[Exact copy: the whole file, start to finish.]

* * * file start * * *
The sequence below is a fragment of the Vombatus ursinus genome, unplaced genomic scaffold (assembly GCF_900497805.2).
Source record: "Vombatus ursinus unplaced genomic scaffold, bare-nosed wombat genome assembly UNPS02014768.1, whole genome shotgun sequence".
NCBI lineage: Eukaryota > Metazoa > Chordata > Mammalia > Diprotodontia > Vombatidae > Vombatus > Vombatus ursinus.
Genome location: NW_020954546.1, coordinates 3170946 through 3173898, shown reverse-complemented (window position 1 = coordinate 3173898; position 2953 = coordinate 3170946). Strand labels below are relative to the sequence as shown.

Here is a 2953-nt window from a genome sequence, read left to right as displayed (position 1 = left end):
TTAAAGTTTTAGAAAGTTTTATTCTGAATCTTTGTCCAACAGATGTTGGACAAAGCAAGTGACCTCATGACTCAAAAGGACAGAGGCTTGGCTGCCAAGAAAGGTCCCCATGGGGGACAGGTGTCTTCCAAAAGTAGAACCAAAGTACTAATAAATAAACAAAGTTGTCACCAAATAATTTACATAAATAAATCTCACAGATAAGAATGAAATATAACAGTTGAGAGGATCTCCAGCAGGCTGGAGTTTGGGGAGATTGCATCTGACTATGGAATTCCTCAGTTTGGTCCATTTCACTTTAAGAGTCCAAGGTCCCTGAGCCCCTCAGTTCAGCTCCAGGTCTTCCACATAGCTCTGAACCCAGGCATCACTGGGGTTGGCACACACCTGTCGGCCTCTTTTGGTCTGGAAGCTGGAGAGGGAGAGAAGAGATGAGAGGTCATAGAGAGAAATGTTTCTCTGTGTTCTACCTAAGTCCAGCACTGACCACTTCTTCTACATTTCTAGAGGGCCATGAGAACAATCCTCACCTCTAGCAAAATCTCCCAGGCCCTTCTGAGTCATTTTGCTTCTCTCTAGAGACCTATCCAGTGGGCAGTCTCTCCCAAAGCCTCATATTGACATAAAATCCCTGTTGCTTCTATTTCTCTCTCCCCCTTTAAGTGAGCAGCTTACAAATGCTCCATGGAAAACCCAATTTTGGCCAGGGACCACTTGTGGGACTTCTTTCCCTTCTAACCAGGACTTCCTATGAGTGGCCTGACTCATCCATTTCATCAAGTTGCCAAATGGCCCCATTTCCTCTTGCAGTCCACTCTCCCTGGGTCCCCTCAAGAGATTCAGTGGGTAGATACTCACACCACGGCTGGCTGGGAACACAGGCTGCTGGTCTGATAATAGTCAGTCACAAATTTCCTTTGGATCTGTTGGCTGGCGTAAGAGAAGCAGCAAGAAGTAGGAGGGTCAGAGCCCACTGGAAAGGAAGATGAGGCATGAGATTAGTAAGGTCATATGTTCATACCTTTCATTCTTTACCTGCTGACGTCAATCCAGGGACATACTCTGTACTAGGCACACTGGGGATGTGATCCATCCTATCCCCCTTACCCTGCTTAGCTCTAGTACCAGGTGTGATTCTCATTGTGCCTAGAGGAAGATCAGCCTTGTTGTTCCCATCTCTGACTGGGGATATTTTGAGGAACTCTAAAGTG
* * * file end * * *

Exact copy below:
The sequence below is a fragment of the Vombatus ursinus genome, unplaced genomic scaffold (assembly GCF_900497805.2).
Source record: "Vombatus ursinus unplaced genomic scaffold, bare-nosed wombat genome assembly UNPS02014768.1, whole genome shotgun sequence".
NCBI lineage: Eukaryota > Metazoa > Chordata > Mammalia > Diprotodontia > Vombatidae > Vombatus > Vombatus ursinus.
Genome location: NW_020954546.1, coordinates 3170946 through 3173898, shown reverse-complemented (window position 1 = coordinate 3173898; position 2953 = coordinate 3170946). Strand labels below are relative to the sequence as shown.

Here is a 2953-nt window from a genome sequence, read left to right as displayed (position 1 = left end):
TTAAAGTTTTAGAAAGTTTTATTCTGAATCTTTGTCCAACAGATGTTGGACAAAGCAAGTGACCTCATGACTCAAAAGGACAGAGGCTTGGCTGCCAAGAAAGGTCCCCATGGGGGACAGGTGTCTTCCAAAAGTAGAACCAAAGTACTAATAAATAAACAAAGTTGTCACCAAATAATTTACATAAATAAATCTCACAGATAAGAATGAAATATAACAGTTGAGAGGATCTCCAGCAGGCTGGAGTTTGGGGAGATTGCATCTGACTATGGAATTCCTCAGTTTGGTCCATTTCACTTTAAGAGTCCAAGGTCCCTGAGCCCCTCAGTTCAGCTCCAGGTCTTCCACATAGCTCTGAACCCAGGCATCACTGGGGTTGGCACACACCTGTCGGCCTCTTTTGGTCTGGAAGCTGGAGAGGGAGAGAAGAGATGAGAGGTCATAGAGAGAAATGTTTCTCTGTGTTCTACCTAAGTCCAGCACTGACCACTTCTTCTACATTTCTAGAGGGCCATGAGAACAATCCTCACCTCTAGCAAAATCTCCCAGGCCCTTCTGAGTCATTTTGCTTCTCTCTAGAGACCTATCCAGTGGGCAGTCTCTCCCAAAGCCTCATATTGACATAAAATCCCTGTTGCTTCTATTTCTCTCTCCCCCTTTAAGTGAGCAGCTTACAAATGCTCCATGGAAAACCCAATTTTGGCCAGGGACCACTTGTGGGACTTCTTTCCCTTCTAACCAGGACTTCCTATGAGTGGCCTGACTCATCCATTTCATCAAGTTGCCAAATGGCCCCATTTCCTCTTGCAGTCCACTCTCCCTGGGTCCCCTCAAGAGATTCAGTGGGTAGATACTCACACCACGGCTGGCTGGGAACACAGGCTGCTGGTCTGATAATAGTCAGTCACAAATTTCCTTTGGATCTGTTGGCTGGCGTAAGAGAAGCAGCAAGAAGTAGGAGGGTCAGAGCCCACTGGAAAGGAAGATGAGGCATGAGATTAGTAAGGTCATATGTTCATACCTTTCATTCTTTACCTGCTGACGTCAATCCAGGGACATACTCTGTACTAGGCACACTGGGGATGTGATCCATCCTATCCCCCTTACCCTGCTTAGCTCTAGTACCAGGTGTGATTCTCATTGTGCCTAGAGGAAGATCAGCCTTGTTGTTCCCATCTCTGACTGGGGATATTTTGAGGAACTCTAAAGTG